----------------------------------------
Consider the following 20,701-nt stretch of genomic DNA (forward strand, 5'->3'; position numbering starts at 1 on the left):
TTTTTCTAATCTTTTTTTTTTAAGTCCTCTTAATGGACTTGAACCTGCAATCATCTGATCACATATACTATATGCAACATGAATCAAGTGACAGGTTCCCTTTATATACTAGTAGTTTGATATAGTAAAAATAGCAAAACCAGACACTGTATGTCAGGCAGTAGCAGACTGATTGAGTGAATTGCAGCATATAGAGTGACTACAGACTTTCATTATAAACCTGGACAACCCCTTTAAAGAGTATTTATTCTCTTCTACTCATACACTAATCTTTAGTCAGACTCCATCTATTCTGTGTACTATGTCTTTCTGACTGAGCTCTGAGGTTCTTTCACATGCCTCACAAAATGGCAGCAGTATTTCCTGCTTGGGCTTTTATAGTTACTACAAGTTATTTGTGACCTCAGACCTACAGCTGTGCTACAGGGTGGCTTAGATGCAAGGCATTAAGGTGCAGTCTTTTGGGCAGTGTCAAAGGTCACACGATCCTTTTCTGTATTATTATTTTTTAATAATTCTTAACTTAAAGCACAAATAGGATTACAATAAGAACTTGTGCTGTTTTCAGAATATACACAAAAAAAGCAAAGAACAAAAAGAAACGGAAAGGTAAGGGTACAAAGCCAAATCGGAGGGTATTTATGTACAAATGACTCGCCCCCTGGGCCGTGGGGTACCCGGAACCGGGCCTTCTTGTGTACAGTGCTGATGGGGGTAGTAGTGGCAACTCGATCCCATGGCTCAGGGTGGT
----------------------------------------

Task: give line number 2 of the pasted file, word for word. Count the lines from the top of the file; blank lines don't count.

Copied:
TTTTTCTAATCTTTTTTTTTTAAGTCCTCTTAATGGACTTGAACCTGCAATCATCTGATCACATATACTATATGCAACATGAATCAAGTGACAGGTTCCCTTTATATACTAGTAGTTTGATATAGTAAAAATAGCAAAACCAGACACTGTATGTCAGGCAGTAGCAGACTGATTGAGTGAATTGCAGCATATAGAGTGACTACAGACTTTCATTATAAACCTGGACAACCCCTTTAAAGAGTATTTATTCTCTTCTACTCATACACTAATCTTTAGTCAGACTCCATCTATTCTGTGTACTATGTCTTTCTGACTGAGCTCTGAGGTTCTTTCACATGCCTCACAAAATGGCAGCAGTATTTCCTGCTTGGGCTTTTATAGTTACTACAAGTTATTTGTGACCTCAGACCTACAGCTGTGCTACAGGGTGGCTTAGATGCAAGGCATTAAGGTGCAGTCTTTTGGGCAGTGTCAAAGGTCACACGATCCTTTTCTGTATTATTATTTTTTAATAATTCTTAACTTAAAGCACAAATAGGATTACAATAAGAACTTGTGCTGTTTTCAGAATATACACAAAAAAAGCAAAGAACAAAAAGAAACGGAAAGGTAAGGGTACAAAGCCAAATCGGAGGGTATTTATGTACAAATGACTCGCCCCCTGGGCCGTGGGGTACCCGGAACCGGGCCTTCTTGTGTACAGTGCTGATGGGGGTAGTAGTGGCAACTCGATCCCATGGCTCAGGGTGGT